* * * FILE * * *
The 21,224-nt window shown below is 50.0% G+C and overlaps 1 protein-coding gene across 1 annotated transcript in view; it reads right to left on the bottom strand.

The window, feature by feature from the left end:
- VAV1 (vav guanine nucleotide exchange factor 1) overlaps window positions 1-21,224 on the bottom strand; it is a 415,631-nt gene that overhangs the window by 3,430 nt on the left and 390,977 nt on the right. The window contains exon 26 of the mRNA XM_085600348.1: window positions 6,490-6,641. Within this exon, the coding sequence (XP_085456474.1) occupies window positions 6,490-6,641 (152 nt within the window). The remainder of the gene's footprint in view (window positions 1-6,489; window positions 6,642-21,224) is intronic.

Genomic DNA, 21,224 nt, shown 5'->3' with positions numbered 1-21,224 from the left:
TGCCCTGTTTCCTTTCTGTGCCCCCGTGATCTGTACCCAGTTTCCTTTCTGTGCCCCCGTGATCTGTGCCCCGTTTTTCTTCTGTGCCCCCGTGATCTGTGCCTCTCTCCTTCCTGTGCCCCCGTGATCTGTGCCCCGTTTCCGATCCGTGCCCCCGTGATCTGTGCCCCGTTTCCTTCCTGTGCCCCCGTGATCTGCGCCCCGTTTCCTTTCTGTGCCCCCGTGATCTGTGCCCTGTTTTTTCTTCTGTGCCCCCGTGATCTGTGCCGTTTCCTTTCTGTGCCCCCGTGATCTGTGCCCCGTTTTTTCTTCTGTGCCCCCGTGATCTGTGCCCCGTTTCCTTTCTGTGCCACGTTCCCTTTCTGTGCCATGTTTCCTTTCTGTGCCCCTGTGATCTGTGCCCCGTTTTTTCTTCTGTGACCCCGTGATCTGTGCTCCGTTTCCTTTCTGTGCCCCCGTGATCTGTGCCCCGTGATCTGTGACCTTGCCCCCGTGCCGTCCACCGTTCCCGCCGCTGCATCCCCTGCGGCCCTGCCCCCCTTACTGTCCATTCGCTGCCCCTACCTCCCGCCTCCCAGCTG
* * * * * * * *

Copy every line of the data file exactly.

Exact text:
The 21,224-nt window shown below is 50.0% G+C and overlaps 1 protein-coding gene across 1 annotated transcript in view; it reads right to left on the bottom strand.

The window, feature by feature from the left end:
- VAV1 (vav guanine nucleotide exchange factor 1) overlaps window positions 1-21,224 on the bottom strand; it is a 415,631-nt gene that overhangs the window by 3,430 nt on the left and 390,977 nt on the right. The window contains exon 26 of the mRNA XM_085600348.1: window positions 6,490-6,641. Within this exon, the coding sequence (XP_085456474.1) occupies window positions 6,490-6,641 (152 nt within the window). The remainder of the gene's footprint in view (window positions 1-6,489; window positions 6,642-21,224) is intronic.

Genomic DNA, 21,224 nt, shown 5'->3' with positions numbered 1-21,224 from the left:
TGCCCTGTTTCCTTTCTGTGCCCCCGTGATCTGTACCCAGTTTCCTTTCTGTGCCCCCGTGATCTGTGCCCCGTTTTTCTTCTGTGCCCCCGTGATCTGTGCCTCTCTCCTTCCTGTGCCCCCGTGATCTGTGCCCCGTTTCCGATCCGTGCCCCCGTGATCTGTGCCCCGTTTCCTTCCTGTGCCCCCGTGATCTGCGCCCCGTTTCCTTTCTGTGCCCCCGTGATCTGTGCCCTGTTTTTTCTTCTGTGCCCCCGTGATCTGTGCCGTTTCCTTTCTGTGCCCCCGTGATCTGTGCCCCGTTTTTTCTTCTGTGCCCCCGTGATCTGTGCCCCGTTTCCTTTCTGTGCCACGTTCCCTTTCTGTGCCATGTTTCCTTTCTGTGCCCCTGTGATCTGTGCCCCGTTTTTTCTTCTGTGACCCCGTGATCTGTGCTCCGTTTCCTTTCTGTGCCCCCGTGATCTGTGCCCCGTGATCTGTGACCTTGCCCCCGTGCCGTCCACCGTTCCCGCCGCTGCATCCCCTGCGGCCCTGCCCCCCTTACTGTCCATTCGCTGCCCCTACCTCCCGCCTCCCAGCTG